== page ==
Sahan Journal’s health coverage is supported in part by a generous gift from Delta Dental of Minnesota. Become a sponsor, too.
Immigrants detained by ICE in Minnesota jails have worried about the spread of COVID-19 since the onset of the pandemic here in March. Now, more than half the state’s active detainee infections have appeared in a single jail facility in south central Minnesota.
To date, 26 detainees in Minnesota have been infected with the virus. But 16 of those COVID-19 cases are active right now, according to the federal Immigration and Customs Enforcement agency. All of the infected detainees are housed in Kandiyohi County Jail in Willmar, and all currently remain in isolation.
ICE usually places people in custody based on their immigration status and past civil or criminal infractions, while they wait for their immigration cases to be resolved.
Daniel Romero, a community minister with Lyndale United Church of Christ in Minneapolis and a member of the Interfaith Coalition on Immigration, called the rate of increasing COVID-19 infections at ICE facilities in Minnesota “very troubling.”
“Of course, these are not just numbers; they are immigrant detainees themselves,” Romero said.
And anxiety over the virus isn’t limited to just those detainees who’ve tested positive. Tulio Portillo, one of the detainees, is now worried that he could get the virus because he knows he’s been exposed to it, according to his wife, Chelsea Portillo. One of Tulio’s neighbors at the facility fell ill in recent days, and Tulio prayed with him to get better. Just today, this detainee entered isolation after testing positive, according to Chelsea Portillo.
When detainees do test positive, they’re quarantined in isolation for two weeks, an unappealing prospect for many, including Tulio.
“If he does get COVID, he doesn’t want to tell anybody because he doesn’t want to be locked up for 14 days,” Chelsea, 29, said.
Tulio came to the U.S. from Honduras without documentation a decade ago to flee gang violence in his home country, Chelsea said. He and Chelsea married in 2017; their toddler, Brian, is 18 months old. They live in North Branch and Tulio, the family breadwinner, has been working as a server at a restaurant for the past 10 years.
Tulio’s detention is now nearing four months and he faces a deportation order.
Officials with the Kandiyohi County Sheriff’s Office did not return Sahan Journal’s calls before press time seeking comment on the matter. Earlier this year, during the start of the pandemic, a Kandiyohi County jail administrator told Sahan Journal that the jail checks all officers and staff every day for COVID-19 symptoms. He added that the Sheriff’s Office was arresting fewer people overall, and that all new inmates go into a 14-day isolation period.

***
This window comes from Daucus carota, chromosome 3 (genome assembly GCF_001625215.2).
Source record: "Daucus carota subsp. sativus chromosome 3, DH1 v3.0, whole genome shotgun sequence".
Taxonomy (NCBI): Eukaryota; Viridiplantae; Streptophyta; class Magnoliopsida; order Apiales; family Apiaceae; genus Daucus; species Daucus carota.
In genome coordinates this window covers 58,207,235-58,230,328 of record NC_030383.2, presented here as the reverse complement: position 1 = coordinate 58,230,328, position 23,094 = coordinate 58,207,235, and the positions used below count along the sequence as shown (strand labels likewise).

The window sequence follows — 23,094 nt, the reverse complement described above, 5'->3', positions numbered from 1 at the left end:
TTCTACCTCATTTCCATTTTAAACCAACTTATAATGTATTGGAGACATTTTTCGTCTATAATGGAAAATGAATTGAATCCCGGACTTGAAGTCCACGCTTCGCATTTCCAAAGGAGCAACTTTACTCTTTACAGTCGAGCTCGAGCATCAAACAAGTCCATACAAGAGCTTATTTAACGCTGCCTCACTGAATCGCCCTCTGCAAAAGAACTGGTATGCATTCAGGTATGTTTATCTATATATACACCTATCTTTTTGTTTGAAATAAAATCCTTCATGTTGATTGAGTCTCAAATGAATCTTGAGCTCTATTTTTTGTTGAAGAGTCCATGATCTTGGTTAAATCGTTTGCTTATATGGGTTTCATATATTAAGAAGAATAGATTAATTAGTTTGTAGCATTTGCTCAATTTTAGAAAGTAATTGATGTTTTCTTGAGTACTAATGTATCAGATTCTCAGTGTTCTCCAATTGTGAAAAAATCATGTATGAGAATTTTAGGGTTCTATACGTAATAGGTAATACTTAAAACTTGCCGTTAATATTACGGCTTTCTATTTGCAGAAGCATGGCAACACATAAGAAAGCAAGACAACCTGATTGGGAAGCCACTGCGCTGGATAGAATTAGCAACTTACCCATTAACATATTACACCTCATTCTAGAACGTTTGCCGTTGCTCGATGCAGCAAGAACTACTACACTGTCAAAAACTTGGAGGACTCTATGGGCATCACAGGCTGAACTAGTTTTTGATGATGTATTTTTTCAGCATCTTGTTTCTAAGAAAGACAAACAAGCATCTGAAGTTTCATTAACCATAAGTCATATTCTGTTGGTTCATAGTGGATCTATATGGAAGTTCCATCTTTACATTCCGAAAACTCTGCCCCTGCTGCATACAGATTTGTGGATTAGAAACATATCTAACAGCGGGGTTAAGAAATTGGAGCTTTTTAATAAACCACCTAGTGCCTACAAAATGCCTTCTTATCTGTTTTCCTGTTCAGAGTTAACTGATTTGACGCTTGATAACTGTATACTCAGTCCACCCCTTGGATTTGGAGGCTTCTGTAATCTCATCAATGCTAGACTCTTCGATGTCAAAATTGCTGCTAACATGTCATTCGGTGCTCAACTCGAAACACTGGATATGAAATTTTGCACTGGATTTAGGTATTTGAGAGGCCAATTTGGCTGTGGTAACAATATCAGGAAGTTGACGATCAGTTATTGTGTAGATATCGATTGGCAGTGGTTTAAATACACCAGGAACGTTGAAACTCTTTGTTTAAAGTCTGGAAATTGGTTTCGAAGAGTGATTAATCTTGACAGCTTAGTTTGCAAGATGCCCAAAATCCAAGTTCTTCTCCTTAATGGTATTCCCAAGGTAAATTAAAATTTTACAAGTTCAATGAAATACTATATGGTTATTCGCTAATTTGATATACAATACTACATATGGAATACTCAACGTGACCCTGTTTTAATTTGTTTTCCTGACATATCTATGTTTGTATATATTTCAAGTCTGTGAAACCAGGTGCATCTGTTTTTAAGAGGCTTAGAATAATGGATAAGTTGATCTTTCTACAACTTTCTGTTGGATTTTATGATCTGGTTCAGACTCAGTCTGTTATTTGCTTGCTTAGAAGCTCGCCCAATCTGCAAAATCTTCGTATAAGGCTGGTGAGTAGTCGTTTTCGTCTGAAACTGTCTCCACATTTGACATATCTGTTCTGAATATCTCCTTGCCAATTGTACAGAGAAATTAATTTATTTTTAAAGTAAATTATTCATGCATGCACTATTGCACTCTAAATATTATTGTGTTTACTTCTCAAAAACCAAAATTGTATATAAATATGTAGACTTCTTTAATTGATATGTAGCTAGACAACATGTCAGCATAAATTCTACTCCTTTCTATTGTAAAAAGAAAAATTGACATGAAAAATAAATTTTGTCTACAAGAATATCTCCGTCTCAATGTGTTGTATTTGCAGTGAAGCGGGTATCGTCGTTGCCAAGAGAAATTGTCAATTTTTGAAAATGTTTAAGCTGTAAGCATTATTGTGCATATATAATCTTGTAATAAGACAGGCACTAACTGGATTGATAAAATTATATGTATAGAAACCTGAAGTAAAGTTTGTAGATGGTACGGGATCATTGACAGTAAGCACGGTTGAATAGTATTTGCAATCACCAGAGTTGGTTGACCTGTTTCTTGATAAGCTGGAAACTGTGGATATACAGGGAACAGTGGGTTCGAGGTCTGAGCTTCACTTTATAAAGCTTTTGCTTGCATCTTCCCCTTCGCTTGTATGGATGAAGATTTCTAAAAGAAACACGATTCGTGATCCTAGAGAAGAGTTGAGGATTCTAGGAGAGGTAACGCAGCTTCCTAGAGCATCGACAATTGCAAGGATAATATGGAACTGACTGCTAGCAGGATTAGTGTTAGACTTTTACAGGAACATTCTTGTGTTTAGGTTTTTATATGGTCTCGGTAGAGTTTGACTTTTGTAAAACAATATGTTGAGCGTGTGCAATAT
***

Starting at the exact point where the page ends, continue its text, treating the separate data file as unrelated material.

Reached by phone, a spokesperson for ICE referred Sahan Journal to a webpage explaining the agency’s response to the pandemic since it began. The webpage reports that ICE has released more than 7,000 detainees since March of this year, including 900 who were deemed at increased medical risk if infected. All detainees who show COVID-19 symptoms are placed in rooms separate from the general population.
Indeed, ICE states that as of December 4, the agency was detaining just over 16,000 people across the country. That’s a sharp drop from last year’s all-time high of 50,000 immigrant detainees—welcome news to pro-immigrant advocates like Romero.
“We want to see that number continue to decrease,” Romero said.
Nationwide, ICE cities 492 detainees who are currently infected with the virus. Since the pandemic began, 7,800 ICE detainees have tested positive and eight have died.
Earlier this year, 62 ICE detainees in Sherburne County filed for emergency release from custody, citing the agency’s and the jail’s inability to guarantee full safety from the virus. A federal judge rejected their argument in May, ruling that Sherburne County had taken good faith measures to reduce the spread of the virus and was partly hampered by a lack of testing supplies across the country.
At the time, no ICE detainees in Minnesota had tested positive for the virus.
A DWI arrest leads to a long detention
ICE detained Tulio Portillo, 30, in August after he was arrested for drinking and driving, his wife, Chelsea, said. After staying in jail for the night, ICE took Tulio into custody while he was waiting to get a car breathalyzer installed, she said.
Romero explained that law enforcement treats Tulio differently solely because of his immigration status.
“As a U.S. citizen, if I had too much to drink and were pulled over, I’d get taken to jail,” Romero said. “I’d probably stay overnight, sober up, and then one of my friends or somebody in my family would bail me out for a couple hundred bucks. But for an undocumented person, they end up fighting for their lives in a COVID-infested jail, and family members like Chelsea are trying to figure out how to survive.”
Tulio has filed for asylum and for his deportation order to be cancelled.